Deforestation also releases greenhouse gases into the atmosphere, and it’s happening at a much bigger scale than ever before—all over the world, among all our forest ecosystems. And then there’s that vicious circle that comes with the climate crisis, which is contributing to the death of old-growth trees through higher incidences of forest fires, droughts, floods and other related natural disasters.
As an example, The WWF (World Wildlife Fund) estimates that 27 percent of the Amazon biome could be without trees by 2030 , and the excess carbon would have dire consequences for the world.
Does planting trees help deforestation?
Planting trees is a good thing in the right conditions, but the challenge (and it’s a big one) is in keeping up with the rate of deforestation.
For instance, a recent study published in Global Change Biology found that secondary forests (with trees younger than 32 years) in the Brazilian Amazon have offset less than 10 percent of the emissions caused by the loss of old-growth forest.
So, what are our solutions?
Forest restoration and conservation
We need to create new forest cover to capture as much carbon as possible, which means planting more trees. But the bigger opportunity is in simple stewardship: conserving, restoring and improving the forests, grasslands and other natural and ancient biomes that already exist.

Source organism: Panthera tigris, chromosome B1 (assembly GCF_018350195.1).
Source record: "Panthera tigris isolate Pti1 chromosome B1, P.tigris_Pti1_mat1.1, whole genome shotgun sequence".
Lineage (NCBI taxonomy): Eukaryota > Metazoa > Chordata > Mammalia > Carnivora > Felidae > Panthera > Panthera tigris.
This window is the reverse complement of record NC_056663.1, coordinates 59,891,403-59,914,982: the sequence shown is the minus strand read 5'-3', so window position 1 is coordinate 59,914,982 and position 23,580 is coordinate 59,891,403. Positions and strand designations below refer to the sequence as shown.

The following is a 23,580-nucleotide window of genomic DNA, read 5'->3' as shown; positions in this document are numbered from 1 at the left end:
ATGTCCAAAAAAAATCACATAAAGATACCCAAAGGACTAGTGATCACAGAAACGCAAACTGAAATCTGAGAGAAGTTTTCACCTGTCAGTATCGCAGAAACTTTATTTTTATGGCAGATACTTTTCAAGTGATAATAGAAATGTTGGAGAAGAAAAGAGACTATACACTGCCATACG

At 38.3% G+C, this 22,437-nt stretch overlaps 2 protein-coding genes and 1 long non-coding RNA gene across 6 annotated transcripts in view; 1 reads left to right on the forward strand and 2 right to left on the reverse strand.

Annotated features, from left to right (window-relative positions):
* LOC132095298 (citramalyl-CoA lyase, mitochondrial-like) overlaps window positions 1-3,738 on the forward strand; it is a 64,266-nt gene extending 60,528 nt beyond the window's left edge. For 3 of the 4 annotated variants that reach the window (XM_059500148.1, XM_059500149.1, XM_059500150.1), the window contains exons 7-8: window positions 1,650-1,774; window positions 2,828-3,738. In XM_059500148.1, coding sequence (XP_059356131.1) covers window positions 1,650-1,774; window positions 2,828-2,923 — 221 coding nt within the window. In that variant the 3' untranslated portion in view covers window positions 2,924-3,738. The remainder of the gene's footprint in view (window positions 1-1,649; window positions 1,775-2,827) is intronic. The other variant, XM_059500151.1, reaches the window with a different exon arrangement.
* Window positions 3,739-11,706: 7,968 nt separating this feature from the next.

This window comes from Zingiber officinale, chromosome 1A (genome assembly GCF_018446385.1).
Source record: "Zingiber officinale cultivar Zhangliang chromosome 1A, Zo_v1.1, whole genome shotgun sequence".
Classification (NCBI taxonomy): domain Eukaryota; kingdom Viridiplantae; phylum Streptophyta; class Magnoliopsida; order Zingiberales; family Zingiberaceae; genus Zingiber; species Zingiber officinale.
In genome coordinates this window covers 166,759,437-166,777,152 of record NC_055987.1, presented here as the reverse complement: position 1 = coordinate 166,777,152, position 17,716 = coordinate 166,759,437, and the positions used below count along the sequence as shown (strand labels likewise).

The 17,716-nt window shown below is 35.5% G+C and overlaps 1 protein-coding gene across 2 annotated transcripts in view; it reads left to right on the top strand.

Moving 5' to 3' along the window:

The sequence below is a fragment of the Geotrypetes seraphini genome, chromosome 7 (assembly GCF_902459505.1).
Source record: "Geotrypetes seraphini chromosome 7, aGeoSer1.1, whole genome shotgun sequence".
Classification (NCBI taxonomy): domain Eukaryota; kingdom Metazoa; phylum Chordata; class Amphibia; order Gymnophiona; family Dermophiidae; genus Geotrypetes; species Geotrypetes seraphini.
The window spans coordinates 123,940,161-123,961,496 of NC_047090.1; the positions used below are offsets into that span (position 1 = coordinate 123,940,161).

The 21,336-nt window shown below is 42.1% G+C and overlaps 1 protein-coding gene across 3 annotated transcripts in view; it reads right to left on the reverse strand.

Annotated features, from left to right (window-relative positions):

Researchers say natural climate solutions, like conservation and restoration, could provide more than one-third of the cost-effective climate mitigation the world needs by 2030 to meet the Paris Agreement’s target: making sure the planet doesn’t get 3.6°F warmer than pre-industrial levels.
How do conservation-based carbon offset projects help?
This is where improved forest management projects like Kootznoowoo’s come in.
Under cap-and-trade systems like California’s, large polluters can offset a portion of the greenhouse gases they emit by buying carbon credits. (Read more about cap-and-trade in our guide to carbon offset programs.)
Plus, anyone can purchase carbon offsets to balance out their own GHG emissions. The funding goes to projects that remove or reduce emissions, including natural solutions that protect Alaska’s expanse of forests, wetlands and grasslands.
The Kootznoowoo Project
Essentially, the village of Kootznoowoo is financially empowered by not logging their forests and by maintaining healthy forest growth, which benefits their immediate community and us all. By 2038, according to estimates, the Kootznoowoo project will have removed 40,903 million tons of carbon dioxide from the atmosphere—that’s enough to cover the energy use of almost 5 billion homes for a year.
The Great Bear Forest Carbon Project
Carbon offset projects like this that combat deforestation and climate change can be found around the world. The Great Bear Forest Carbon Project, for instance, generates credits covering up to one million tons of GHG emissions per year to preserve the sprawling temperate rainforest along the west coast of British Columbia, Canada.
The Rimba Raya Project
Rimba Raya, as another example, uses carbon offsets to protect precious peatlands from becoming oil palm plantations in Indonesian Borneo.